Ms. Lippard: Well, Phil had a lot to do with that.
Dr. Balis: He helped get you started, that's true. But you took it seriously and worked diligently at home as well as in here. You're a strong woman, Katherine. Many people can't face their feelings the way you do and make the conscientious changes that you have.
Ms. Lippard: Hmm. This makes me realize that we're halfway through our time and we haven't done any real therapy yet.
Dr. Balis: I don't know about that. I think reviewing the progress you've made is important, too. You should be proud of your new attitudes about gift giving, and you should be proud of the progress you've made in therapy. Give yourself a pat on the back, Katherine. You deserve it.
Ms. Lippard: A little positive reinforcement, eh, Doc? Okay, I'm feeling good anyway; I'll feel a little better. Congratulations to me. Good work, Katherine. I'm healthier than I used to be, and it's mostly my own doing.
Dr. Balis: Hear, hear!
Ms. Lippard: Okay, enough self-promotion. Oh, no, no--not enough. Fifteen more days!
Dr. Balis: Fifteen? New year?
Ms. Lippard: And what happens that day?
Dr. Balis: Of course, your promotion.
Ms. Lippard: Yeah. It finally came home to me at Frank's retirement party. That's when I started counting the days. You know, Frank must not be the same person at home that he is at work--his family just adores him, and there seems to be no tension there at all. I finally met all the children and got it straight about who is who, as if it matters now. One son--the product of his first marriage--is gay and is dating an absolutely gorgeous man. Alex would love him. Another--the product of an affair with his now fiancé--is a hippie, utterly charming, dating this total flake. And I didn't realize that his fiancé--with whom he had an affair and a child--is his ex-wife's sister. God, this sounds like "The Rich and The Dutiful." And I thought Frank was as boring as they come. But his daughter is clearly his daughter--composed, organized, polished, and educated. And the resemblance is uncanny. I never realized how attractive Frank is until I saw his beautiful young daughter. I considered trying to find a way to introduce her to Phil, but she's too mainstream. I don't think she could deal with the loosely turbulent, care-free attitude of the art world.
Dr. Balis: Hmm. Is she that much more mainstream than you are?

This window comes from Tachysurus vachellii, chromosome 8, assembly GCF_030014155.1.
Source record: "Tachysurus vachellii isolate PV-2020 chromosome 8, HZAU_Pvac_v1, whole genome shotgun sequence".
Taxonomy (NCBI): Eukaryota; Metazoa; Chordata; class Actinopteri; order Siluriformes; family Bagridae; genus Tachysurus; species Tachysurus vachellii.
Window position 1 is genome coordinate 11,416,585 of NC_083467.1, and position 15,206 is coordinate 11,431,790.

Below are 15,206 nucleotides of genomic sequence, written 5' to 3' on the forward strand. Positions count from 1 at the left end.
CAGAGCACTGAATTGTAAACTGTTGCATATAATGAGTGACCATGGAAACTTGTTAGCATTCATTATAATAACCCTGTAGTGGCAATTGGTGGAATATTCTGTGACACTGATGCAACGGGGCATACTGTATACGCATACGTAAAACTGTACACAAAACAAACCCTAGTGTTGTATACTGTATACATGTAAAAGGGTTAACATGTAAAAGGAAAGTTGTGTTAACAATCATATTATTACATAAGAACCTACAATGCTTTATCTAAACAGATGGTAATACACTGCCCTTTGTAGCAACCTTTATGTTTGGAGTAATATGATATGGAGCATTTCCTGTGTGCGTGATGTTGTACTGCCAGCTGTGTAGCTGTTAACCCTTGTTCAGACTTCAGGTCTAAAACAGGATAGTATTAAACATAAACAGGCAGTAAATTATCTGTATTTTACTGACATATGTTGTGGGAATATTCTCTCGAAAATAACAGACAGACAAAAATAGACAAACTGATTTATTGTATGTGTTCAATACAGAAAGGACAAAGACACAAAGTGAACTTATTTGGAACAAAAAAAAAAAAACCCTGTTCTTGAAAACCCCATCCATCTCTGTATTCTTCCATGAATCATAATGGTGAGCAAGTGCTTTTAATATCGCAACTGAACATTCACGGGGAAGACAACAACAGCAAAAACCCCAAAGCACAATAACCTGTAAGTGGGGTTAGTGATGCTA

Ms. Lippard: Touché. But I watched her for a while, I think I got a pretty good idea of who she is. She put this whole soirée together and did a wonderful job. It must have taken hours just to decorate the house. And she even had a little jazz trio! This reminds me, I tried that place you suggested. Very nice: neon, smoke haze, the whole deal. You could almost believe hi-fi was still a new thing. It puts me in the mood to drink gin.
Dr. Balis: Have you been drinking much lately?
Ms. Lippard: Well, not since Thanksgiving--that was a mess. But you can't listen to jazz and not smoke cigarettes, so my Benson & Hedges intake is up. And Jake has taken to cigars, but that has to stop, at least in the house.
Dr. Balis: How are things going with Jake?
Ms. Lippard: Fine, fine. But the big news is Larraine Rozzi. It seems Friday she felt the need to alert our PR department of a possible public relations problem.
Dr. Balis: Oh, no.
Ms. Lippard: Oh, yes. Tom came to see me Monday.
Dr. Balis: Tom? Is he from the PR department?
Ms. Lippard: No, Tom is a VP for marketing. I guess Landor wasn't effective enough for Rozzi, so she went to Grover Hamilton in Public Relations. Grover brought it to Tom. Anyway, it was fun, we had a good laugh. He came in all smiling and jolly and said, "Hey, you sly dog, what's this about you dating a high school kid? I wish I could get a sixteen year old." I said, "Oh, you don't know the half of it." So I told him about Alex being gay--which got us joking about doing conversions--and about how we supposedly met at his psychiatrist's office--which got us joking about how Rozzi needs a psychiatrist. She already has a reputation as something of a vindictive shrew. Tom asked me how I had gotten on her shit list. So now it's out that Rozzi's kid is gay and that he's seeing a shrink. And it's out that I'm a patron of the arts and like to help out starving artists. I'm a sweetheart, Rozzi's a bitch.
Dr. Balis: Have you confronted Larraine about this at all?
Ms. Lippard: Well, that's where this is going. Tom and I decided that this had gone far enough. So we brought it to Rozzi's boss--VP for internal operations--Malcolm Spunt. He's also de facto my boss--finance being an internal operation. Anyway, we told him the whole story. He brought Rozzi in, and then the shit hit the fan.
Dr. Balis: Oh, my.